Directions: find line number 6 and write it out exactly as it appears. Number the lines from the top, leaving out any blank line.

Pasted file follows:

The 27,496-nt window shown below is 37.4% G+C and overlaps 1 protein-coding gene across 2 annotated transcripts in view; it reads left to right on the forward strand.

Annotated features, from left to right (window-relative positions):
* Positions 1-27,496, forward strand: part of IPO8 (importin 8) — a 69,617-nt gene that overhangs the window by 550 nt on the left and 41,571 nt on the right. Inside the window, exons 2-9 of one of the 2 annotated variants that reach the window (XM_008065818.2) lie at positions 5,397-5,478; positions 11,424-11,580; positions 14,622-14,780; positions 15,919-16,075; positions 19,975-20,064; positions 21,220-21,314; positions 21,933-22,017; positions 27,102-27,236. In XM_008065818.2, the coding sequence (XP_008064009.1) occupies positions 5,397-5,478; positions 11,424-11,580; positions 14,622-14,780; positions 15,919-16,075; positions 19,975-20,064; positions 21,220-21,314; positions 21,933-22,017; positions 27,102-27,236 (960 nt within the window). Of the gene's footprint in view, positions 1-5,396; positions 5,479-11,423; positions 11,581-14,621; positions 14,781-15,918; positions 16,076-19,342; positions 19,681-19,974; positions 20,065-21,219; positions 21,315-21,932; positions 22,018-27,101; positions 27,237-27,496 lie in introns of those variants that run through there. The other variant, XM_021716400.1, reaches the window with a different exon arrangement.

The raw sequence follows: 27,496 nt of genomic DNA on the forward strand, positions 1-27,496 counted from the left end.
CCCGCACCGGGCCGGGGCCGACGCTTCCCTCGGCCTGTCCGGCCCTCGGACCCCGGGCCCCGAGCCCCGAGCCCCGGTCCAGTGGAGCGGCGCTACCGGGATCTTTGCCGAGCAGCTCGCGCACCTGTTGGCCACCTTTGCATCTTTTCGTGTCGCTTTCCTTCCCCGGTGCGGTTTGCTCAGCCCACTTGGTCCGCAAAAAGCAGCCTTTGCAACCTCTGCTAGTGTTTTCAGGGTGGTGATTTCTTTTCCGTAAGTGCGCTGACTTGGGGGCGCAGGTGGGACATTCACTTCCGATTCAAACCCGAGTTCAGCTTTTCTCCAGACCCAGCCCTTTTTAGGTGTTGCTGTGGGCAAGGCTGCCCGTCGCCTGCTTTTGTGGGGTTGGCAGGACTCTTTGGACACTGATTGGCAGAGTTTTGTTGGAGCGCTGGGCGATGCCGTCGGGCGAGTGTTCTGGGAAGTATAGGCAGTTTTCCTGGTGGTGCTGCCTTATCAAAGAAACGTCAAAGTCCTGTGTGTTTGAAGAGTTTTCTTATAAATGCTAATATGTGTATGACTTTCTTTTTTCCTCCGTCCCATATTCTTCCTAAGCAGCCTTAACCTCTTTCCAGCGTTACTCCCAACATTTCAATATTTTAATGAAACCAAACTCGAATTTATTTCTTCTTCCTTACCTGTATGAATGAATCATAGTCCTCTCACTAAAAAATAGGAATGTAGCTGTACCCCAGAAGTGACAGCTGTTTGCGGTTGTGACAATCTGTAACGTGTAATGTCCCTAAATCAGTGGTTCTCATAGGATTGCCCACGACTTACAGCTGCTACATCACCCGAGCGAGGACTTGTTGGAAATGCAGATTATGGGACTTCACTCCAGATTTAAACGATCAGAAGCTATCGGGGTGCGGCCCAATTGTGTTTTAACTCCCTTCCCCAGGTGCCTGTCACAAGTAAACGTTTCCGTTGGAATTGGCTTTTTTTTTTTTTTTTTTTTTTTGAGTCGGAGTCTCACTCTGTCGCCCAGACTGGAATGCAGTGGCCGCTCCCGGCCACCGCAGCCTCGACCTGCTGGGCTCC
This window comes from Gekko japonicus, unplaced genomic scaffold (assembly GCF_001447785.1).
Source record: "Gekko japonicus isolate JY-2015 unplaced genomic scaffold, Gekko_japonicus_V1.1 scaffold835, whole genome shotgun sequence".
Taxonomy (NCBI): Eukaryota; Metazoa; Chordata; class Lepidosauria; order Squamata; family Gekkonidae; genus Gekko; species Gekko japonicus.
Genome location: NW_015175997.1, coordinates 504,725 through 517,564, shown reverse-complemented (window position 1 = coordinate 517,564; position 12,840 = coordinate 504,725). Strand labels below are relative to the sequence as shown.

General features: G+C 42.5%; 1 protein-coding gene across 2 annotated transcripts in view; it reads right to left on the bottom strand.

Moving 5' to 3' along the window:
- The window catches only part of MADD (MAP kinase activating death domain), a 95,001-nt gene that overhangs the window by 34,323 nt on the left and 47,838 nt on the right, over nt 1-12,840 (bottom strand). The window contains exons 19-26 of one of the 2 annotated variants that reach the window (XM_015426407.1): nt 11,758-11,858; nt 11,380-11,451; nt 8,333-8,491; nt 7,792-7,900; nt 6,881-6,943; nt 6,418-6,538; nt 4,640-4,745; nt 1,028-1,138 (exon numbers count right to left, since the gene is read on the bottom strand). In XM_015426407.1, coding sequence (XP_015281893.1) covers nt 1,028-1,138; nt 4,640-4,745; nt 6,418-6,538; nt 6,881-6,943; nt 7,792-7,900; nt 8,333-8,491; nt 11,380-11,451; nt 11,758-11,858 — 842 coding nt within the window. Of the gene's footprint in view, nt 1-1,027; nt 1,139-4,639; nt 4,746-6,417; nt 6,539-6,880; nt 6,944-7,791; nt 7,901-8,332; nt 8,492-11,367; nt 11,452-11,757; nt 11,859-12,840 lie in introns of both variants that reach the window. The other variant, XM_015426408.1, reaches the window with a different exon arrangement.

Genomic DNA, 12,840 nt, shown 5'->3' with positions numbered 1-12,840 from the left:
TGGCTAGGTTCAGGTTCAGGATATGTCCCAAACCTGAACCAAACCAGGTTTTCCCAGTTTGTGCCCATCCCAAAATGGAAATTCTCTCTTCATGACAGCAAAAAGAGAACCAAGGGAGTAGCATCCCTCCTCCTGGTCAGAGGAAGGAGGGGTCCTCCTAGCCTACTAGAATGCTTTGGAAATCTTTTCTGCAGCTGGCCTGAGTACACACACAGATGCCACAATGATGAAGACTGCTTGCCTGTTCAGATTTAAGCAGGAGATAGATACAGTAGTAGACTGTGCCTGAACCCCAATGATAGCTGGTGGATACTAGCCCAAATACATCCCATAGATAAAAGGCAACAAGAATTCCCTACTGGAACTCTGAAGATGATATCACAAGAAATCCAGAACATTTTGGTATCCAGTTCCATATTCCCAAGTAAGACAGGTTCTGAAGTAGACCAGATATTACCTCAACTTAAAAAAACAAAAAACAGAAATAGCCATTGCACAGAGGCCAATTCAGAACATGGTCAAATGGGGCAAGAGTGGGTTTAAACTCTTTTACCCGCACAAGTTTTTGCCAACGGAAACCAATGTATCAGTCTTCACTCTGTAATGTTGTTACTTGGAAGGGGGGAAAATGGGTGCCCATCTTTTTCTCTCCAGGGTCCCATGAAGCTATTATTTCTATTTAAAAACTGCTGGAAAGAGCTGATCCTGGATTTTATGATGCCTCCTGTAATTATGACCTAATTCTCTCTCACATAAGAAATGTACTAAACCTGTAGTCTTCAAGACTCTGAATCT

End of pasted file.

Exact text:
This window comes from Gekko japonicus, unplaced genomic scaffold (assembly GCF_001447785.1).